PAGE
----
Contractual Freedom is a short film I made seven years ago about the then obsession with ID Cards and surveillance that Tony Blair’s governement had at the time.

While not directly relevant to the current internet spy scandle, there are enough cross overs to feel it is worth posting this old film again in 2013.

Contractual Freedom

Contractual Freedom was short listed for the Big Issue Film Festival in 2007.

Screen Shot 2013-06-18 at 07.59.00

Still from Academic Earth video, The Psychology of the Internet Troll

Ever wondered what the psychology of a troll is, you know, those annoying people who are deliberately out to promote arguments and upset others on the internet? Well, according to the video The Psychology of the Internet Troll, hosted over on Academic Earth, it is all linked to being alone. “We all behave differently when alone. Anonymity frees us from a perceived obligation to act in accordance with certain social norms,” they state, going on to say that, “while most of our anonymous behavior is relatively benign, what happens when it isn’t?…We’re 20 years into the experiment of the World Wide Web, and we can clearly see how Internet anonymity plays out across social media, chat rooms, and comment sections. Usually just a nuisance, anonymous troublemakers, known as trolls, can be dangerous when they go after the vulnerable. In an effort to better understand what makes them tick, psychologists are starting to take a closer look at the psychology of the Internet troll.”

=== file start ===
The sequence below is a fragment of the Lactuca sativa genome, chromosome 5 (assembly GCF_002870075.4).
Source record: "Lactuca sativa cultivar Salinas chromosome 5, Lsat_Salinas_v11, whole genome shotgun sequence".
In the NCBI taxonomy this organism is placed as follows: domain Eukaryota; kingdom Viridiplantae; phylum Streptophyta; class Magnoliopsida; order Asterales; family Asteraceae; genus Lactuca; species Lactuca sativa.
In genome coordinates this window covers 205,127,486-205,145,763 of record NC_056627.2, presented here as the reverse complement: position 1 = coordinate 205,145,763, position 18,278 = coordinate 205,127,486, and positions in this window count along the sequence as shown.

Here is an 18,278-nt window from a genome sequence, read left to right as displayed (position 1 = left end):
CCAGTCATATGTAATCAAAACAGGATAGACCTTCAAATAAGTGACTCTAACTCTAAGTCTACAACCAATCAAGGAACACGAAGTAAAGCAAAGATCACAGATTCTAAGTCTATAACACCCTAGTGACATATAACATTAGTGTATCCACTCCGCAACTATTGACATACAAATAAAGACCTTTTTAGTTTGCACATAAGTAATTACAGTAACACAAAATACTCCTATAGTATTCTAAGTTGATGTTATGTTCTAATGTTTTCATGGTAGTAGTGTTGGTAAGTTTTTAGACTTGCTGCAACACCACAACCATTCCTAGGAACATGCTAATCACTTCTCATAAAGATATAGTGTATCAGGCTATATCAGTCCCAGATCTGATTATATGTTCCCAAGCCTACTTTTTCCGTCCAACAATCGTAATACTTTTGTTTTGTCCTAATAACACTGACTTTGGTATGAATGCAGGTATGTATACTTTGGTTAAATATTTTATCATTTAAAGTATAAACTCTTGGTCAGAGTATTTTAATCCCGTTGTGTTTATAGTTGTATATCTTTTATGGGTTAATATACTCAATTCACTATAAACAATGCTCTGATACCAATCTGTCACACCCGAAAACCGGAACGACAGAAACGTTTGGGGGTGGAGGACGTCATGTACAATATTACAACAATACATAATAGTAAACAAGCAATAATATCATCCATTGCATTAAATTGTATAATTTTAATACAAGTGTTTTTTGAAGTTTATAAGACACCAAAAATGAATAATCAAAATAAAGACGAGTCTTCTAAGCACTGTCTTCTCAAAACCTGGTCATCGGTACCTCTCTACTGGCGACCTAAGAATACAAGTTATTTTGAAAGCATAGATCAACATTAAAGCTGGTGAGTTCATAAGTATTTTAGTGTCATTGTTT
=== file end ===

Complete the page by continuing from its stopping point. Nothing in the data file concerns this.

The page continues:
My own experience with trolls has thankfully been limited to befriending someone on Facebook who I hadn’t seen for over 15 years. They then preceded to comment, uninvited, on conversations I was having with others online, and stating to get argumentative with people they didn’t know. They also started to negatively comment on anything I posted. I didn’t think of this activity as trolling at first, until a friend posted a comment after a protracted argument with said protagonist that they had forgotten the adage “do not feed the troll”, and signed off from the conversation. This realisation that my old acquaintance’s behaviour was deliberately vindictive, which I had only previously thought of as annoying, opened my eyes to his divisive actions and I unfriended him straight away.

The video is well worth a watch, and uses animation to break down some complex psychological research that explains the behaviour and mentality behind trolling. And if there is any one thing you have to keep reminding yourself when online or using any form of social media, it is: DO NOT FEED THE TROLL.

Watch the Psychology of the Internet Troll here.

Sadly, designer and director Hillman Curtis passed away on 18 April. While I wasn’t overly familiar with his name, I knew his work. In fact, he directed one of my favourite films of 2010, David Byrne’s Ride, Rise, Roar. If you haven’t seen it, I urge you to as Curtis successfully captured the meeting of many creative minds in this highly engaging music/dance documentary.


In the video below, Curtis talks about his work process and creative beliefs, citing limitations and constant reinvention as being central to his creativity.


Go here for more about the man and his work.

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